Hollywood Sign. Photo by John Schreiber.
Hollywood Sign. MNLA.com photo by John Schreiber.

The judge overseeing Scarlett Johansson’s lawsuit alleging the Walt Disney Co. breached her contract by releasing her latest Marvel film “Black Widow” on the Disney+ streaming service despite assurances it would debut only in theaters has offered to step down from the case because he formerly worked for the law firm that represents the entertainment giant.

Los Angeles Superior Court Judge Robert S. Draper’s clerk issued a minute order on Monday stating that Draper was a partner at O’Melveny & Meyers LLP until 2005 and that he receives a monthly pension from the firm that amounts to more than $100,000 a year.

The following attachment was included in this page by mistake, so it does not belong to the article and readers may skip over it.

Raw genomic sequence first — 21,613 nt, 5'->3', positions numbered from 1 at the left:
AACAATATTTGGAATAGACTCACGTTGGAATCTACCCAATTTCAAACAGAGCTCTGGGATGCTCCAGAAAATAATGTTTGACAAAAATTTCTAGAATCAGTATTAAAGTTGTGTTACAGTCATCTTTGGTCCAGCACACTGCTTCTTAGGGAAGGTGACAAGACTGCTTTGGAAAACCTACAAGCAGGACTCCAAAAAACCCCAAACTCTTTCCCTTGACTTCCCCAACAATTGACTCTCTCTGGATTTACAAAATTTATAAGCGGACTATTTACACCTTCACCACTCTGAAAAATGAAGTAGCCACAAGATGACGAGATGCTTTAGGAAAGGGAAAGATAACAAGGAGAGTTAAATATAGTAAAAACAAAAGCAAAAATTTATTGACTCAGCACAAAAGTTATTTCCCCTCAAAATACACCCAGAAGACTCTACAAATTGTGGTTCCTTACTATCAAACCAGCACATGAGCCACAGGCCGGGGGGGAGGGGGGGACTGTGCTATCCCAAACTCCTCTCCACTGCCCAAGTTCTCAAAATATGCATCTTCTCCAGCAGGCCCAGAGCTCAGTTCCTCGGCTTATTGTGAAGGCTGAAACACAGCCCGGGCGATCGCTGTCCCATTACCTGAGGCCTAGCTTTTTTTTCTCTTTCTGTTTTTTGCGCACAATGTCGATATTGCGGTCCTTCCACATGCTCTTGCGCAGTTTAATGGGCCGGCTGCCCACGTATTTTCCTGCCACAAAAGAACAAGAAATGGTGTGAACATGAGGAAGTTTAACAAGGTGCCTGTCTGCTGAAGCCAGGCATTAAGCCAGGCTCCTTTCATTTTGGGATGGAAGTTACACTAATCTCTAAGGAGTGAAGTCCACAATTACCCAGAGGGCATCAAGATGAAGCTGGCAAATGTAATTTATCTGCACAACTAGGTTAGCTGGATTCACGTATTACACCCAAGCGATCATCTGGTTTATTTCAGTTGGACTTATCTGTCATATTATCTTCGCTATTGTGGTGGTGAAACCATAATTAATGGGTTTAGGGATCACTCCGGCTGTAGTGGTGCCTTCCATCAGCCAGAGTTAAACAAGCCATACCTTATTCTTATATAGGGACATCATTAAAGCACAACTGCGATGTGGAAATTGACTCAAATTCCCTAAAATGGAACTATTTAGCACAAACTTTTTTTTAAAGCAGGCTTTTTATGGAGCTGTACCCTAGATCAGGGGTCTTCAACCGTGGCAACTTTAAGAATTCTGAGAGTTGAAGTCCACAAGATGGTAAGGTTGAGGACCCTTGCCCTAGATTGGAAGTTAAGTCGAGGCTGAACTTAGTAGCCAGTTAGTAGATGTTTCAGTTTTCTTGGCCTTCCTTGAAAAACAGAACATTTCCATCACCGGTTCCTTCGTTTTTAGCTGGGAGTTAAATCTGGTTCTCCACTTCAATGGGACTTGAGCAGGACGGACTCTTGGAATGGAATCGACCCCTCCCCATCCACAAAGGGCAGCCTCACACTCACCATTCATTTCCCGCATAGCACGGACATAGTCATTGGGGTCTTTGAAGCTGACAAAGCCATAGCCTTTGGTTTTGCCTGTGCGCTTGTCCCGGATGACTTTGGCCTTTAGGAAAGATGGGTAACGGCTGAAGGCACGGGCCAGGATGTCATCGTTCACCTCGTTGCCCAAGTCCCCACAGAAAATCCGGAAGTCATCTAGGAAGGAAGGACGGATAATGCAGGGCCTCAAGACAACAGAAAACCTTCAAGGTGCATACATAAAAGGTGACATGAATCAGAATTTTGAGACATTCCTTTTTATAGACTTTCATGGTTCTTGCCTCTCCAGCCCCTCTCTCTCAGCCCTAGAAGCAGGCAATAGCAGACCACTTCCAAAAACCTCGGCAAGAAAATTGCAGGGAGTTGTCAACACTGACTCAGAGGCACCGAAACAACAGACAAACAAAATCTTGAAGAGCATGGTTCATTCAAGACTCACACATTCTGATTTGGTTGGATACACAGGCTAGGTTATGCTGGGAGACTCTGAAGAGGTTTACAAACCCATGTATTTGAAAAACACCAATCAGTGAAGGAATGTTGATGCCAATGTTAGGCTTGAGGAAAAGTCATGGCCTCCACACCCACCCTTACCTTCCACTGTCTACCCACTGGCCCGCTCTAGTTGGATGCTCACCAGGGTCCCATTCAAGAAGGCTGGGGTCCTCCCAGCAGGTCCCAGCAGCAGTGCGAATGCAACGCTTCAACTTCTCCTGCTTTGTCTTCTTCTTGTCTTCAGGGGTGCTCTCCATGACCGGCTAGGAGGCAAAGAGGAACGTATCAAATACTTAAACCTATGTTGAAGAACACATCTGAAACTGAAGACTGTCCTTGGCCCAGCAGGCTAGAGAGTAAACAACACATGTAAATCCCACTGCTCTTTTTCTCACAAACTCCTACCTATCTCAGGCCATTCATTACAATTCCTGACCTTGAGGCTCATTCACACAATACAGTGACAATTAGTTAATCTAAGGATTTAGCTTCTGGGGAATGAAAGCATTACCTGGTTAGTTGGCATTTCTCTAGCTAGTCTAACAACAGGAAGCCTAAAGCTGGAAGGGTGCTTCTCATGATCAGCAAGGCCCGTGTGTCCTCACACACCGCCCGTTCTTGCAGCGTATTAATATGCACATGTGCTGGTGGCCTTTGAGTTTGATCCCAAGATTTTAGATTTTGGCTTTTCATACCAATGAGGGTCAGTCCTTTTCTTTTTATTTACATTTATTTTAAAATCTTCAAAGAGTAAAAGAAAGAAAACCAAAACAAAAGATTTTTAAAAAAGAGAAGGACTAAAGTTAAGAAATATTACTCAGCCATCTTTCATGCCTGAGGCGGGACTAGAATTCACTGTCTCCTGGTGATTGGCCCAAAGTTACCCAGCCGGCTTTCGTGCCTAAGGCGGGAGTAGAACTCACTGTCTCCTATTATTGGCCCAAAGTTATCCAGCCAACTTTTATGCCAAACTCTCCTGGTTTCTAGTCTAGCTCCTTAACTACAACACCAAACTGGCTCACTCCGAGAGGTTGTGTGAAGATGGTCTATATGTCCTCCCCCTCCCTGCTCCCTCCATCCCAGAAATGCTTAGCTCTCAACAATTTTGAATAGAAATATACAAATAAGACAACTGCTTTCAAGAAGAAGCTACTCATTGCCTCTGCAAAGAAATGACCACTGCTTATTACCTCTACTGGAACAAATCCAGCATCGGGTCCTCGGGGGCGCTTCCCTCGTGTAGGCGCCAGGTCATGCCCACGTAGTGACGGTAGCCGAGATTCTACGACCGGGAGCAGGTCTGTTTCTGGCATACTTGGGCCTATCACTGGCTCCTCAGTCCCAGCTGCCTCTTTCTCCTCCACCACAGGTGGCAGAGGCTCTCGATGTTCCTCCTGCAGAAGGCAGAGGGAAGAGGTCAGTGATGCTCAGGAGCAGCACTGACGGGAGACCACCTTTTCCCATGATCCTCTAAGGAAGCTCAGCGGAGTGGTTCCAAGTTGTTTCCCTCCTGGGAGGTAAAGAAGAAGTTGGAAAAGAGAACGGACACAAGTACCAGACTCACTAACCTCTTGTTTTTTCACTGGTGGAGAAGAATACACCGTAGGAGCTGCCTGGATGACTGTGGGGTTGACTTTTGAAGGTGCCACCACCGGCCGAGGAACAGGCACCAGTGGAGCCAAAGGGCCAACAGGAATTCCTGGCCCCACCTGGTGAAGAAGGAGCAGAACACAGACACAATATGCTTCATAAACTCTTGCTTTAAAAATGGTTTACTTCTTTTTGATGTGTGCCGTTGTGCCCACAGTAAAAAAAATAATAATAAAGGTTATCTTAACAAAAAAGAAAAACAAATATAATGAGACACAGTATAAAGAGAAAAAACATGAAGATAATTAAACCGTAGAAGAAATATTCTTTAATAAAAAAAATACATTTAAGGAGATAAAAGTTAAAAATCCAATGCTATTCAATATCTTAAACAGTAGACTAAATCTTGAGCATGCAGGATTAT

The minute order further states that the parties can waive Draper’s self-disqualification by filing a joint agreement by Sept. 10, otherwise he will go forward with his intention to remove himself from the case and send it to the supervising judge for reassignment.

The lawsuit, brought July 29 in Los Angeles Superior Court through the actress’ company, Periwinkle Entertainment Inc., contends that the 36-year-old Johansson structured her salary for “Black Widow” to be “based largely on `box office’ receipts generated by the picture.”

But in court papers filed Friday, Disney’s lawyers say an arbitrator should decide the actress’ claims, not a jury. A hearing on Disney’s motion was scheduled for Oct. 15 before Draper.

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